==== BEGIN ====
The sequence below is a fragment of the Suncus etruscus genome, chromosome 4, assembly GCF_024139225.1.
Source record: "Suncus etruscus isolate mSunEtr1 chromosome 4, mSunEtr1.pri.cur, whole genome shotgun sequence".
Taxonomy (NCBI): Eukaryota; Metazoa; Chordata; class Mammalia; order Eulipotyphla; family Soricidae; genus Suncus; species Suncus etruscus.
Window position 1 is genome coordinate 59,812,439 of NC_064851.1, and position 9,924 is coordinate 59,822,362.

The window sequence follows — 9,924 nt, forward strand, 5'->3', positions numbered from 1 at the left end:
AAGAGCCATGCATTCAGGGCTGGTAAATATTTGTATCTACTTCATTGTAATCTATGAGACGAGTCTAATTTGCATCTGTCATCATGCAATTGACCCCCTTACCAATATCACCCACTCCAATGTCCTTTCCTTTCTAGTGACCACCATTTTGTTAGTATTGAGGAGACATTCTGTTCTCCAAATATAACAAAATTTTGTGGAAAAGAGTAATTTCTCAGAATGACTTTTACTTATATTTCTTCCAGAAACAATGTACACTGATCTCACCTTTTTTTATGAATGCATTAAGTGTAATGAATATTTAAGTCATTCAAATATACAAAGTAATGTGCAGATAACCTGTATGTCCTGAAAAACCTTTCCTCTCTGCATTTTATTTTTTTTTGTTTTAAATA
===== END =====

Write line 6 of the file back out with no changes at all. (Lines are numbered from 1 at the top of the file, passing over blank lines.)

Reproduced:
AAGAGCCATGCATTCAGGGCTGGTAAATATTTGTATCTACTTCATTGTAATCTATGAGACGAGTCTAATTTGCATCTGTCATCATGCAATTGACCCCCTTACCAATATCACCCACTCCAATGTCCTTTCCTTTCTAGTGACCACCATTTTGTTAGTATTGAGGAGACATTCTGTTCTCCAAATATAACAAAATTTTGTGGAAAAGAGTAATTTCTCAGAATGACTTTTACTTATATTTCTTCCAGAAACAATGTACACTGATCTCACCTTTTTTTATGAATGCATTAAGTGTAATGAATATTTAAGTCATTCAAATATACAAAGTAATGTGCAGATAACCTGTATGTCCTGAAAAACCTTTCCTCTCTGCATTTTATTTTTTTTTGTTTTAAATA